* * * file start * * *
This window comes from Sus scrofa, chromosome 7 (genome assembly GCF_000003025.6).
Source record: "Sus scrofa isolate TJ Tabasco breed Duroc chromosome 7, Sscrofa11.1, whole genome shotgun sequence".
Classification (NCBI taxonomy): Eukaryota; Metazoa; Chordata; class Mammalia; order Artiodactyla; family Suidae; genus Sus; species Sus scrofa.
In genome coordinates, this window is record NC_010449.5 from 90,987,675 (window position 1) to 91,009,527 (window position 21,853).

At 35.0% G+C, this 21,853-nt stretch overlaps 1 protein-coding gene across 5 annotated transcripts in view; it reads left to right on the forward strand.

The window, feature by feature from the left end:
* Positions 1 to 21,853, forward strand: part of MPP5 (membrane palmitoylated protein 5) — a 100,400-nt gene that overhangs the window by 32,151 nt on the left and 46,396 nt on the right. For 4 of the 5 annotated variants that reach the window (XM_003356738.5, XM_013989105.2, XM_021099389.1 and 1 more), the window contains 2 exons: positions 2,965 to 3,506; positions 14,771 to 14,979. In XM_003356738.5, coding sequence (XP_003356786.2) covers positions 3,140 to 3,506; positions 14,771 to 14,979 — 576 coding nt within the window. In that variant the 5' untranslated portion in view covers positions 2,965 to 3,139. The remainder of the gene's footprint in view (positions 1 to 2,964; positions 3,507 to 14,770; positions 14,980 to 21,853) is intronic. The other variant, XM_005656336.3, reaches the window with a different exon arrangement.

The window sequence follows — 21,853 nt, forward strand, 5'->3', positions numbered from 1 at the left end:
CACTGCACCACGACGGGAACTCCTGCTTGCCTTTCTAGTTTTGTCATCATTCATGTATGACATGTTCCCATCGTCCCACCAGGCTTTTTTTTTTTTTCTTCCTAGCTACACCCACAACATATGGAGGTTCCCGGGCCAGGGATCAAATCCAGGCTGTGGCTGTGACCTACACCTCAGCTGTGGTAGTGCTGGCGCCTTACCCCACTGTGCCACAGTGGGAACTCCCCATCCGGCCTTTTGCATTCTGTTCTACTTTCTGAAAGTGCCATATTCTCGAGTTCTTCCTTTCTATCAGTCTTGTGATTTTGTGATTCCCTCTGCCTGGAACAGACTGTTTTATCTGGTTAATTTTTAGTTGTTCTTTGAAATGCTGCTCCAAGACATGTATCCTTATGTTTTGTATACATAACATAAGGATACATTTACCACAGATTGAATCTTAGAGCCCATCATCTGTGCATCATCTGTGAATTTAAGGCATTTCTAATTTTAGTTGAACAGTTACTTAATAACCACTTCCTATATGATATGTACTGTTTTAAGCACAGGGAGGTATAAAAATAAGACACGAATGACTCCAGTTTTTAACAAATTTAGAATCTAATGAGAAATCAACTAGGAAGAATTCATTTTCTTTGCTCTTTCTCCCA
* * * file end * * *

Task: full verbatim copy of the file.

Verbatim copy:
This window comes from Sus scrofa, chromosome 7 (genome assembly GCF_000003025.6).
Source record: "Sus scrofa isolate TJ Tabasco breed Duroc chromosome 7, Sscrofa11.1, whole genome shotgun sequence".
Classification (NCBI taxonomy): Eukaryota; Metazoa; Chordata; class Mammalia; order Artiodactyla; family Suidae; genus Sus; species Sus scrofa.
In genome coordinates, this window is record NC_010449.5 from 90,987,675 (window position 1) to 91,009,527 (window position 21,853).

At 35.0% G+C, this 21,853-nt stretch overlaps 1 protein-coding gene across 5 annotated transcripts in view; it reads left to right on the forward strand.

The window, feature by feature from the left end:
* Positions 1 to 21,853, forward strand: part of MPP5 (membrane palmitoylated protein 5) — a 100,400-nt gene that overhangs the window by 32,151 nt on the left and 46,396 nt on the right. For 4 of the 5 annotated variants that reach the window (XM_003356738.5, XM_013989105.2, XM_021099389.1 and 1 more), the window contains 2 exons: positions 2,965 to 3,506; positions 14,771 to 14,979. In XM_003356738.5, coding sequence (XP_003356786.2) covers positions 3,140 to 3,506; positions 14,771 to 14,979 — 576 coding nt within the window. In that variant the 5' untranslated portion in view covers positions 2,965 to 3,139. The remainder of the gene's footprint in view (positions 1 to 2,964; positions 3,507 to 14,770; positions 14,980 to 21,853) is intronic. The other variant, XM_005656336.3, reaches the window with a different exon arrangement.

The window sequence follows — 21,853 nt, forward strand, 5'->3', positions numbered from 1 at the left end:
CACTGCACCACGACGGGAACTCCTGCTTGCCTTTCTAGTTTTGTCATCATTCATGTATGACATGTTCCCATCGTCCCACCAGGCTTTTTTTTTTTTTCTTCCTAGCTACACCCACAACATATGGAGGTTCCCGGGCCAGGGATCAAATCCAGGCTGTGGCTGTGACCTACACCTCAGCTGTGGTAGTGCTGGCGCCTTACCCCACTGTGCCACAGTGGGAACTCCCCATCCGGCCTTTTGCATTCTGTTCTACTTTCTGAAAGTGCCATATTCTCGAGTTCTTCCTTTCTATCAGTCTTGTGATTTTGTGATTCCCTCTGCCTGGAACAGACTGTTTTATCTGGTTAATTTTTAGTTGTTCTTTGAAATGCTGCTCCAAGACATGTATCCTTATGTTTTGTATACATAACATAAGGATACATTTACCACAGATTGAATCTTAGAGCCCATCATCTGTGCATCATCTGTGAATTTAAGGCATTTCTAATTTTAGTTGAACAGTTACTTAATAACCACTTCCTATATGATATGTACTGTTTTAAGCACAGGGAGGTATAAAAATAAGACACGAATGACTCCAGTTTTTAACAAATTTAGAATCTAATGAGAAATCAACTAGGAAGAATTCATTTTCTTTGCTCTTTCTCCCA